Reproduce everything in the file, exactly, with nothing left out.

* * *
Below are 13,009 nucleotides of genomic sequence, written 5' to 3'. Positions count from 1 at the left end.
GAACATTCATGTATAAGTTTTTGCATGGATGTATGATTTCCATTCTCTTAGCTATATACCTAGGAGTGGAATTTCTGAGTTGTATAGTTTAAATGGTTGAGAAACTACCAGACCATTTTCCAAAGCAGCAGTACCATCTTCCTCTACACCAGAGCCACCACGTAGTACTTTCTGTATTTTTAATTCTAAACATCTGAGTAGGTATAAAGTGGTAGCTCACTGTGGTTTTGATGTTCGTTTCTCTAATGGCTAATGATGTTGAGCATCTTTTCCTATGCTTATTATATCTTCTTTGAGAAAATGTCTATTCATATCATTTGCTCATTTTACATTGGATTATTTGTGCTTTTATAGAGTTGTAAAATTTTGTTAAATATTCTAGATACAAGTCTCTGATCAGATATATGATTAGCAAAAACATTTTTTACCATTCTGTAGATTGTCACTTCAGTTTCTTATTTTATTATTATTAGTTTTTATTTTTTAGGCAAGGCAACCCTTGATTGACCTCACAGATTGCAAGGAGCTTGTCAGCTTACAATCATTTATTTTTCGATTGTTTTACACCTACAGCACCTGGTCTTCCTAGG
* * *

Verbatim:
Below are 13,009 nucleotides of genomic sequence, written 5' to 3'. Positions count from 1 at the left end.
GAACATTCATGTATAAGTTTTTGCATGGATGTATGATTTCCATTCTCTTAGCTATATACCTAGGAGTGGAATTTCTGAGTTGTATAGTTTAAATGGTTGAGAAACTACCAGACCATTTTCCAAAGCAGCAGTACCATCTTCCTCTACACCAGAGCCACCACGTAGTACTTTCTGTATTTTTAATTCTAAACATCTGAGTAGGTATAAAGTGGTAGCTCACTGTGGTTTTGATGTTCGTTTCTCTAATGGCTAATGATGTTGAGCATCTTTTCCTATGCTTATTATATCTTCTTTGAGAAAATGTCTATTCATATCATTTGCTCATTTTACATTGGATTATTTGTGCTTTTATAGAGTTGTAAAATTTTGTTAAATATTCTAGATACAAGTCTCTGATCAGATATATGATTAGCAAAAACATTTTTTACCATTCTGTAGATTGTCACTTCAGTTTCTTATTTTATTATTATTAGTTTTTATTTTTTAGGCAAGGCAACCCTTGATTGACCTCACAGATTGCAAGGAGCTTGTCAGCTTACAATCATTTATTTTTCGATTGTTTTACACCTACAGCACCTGGTCTTCCTAGG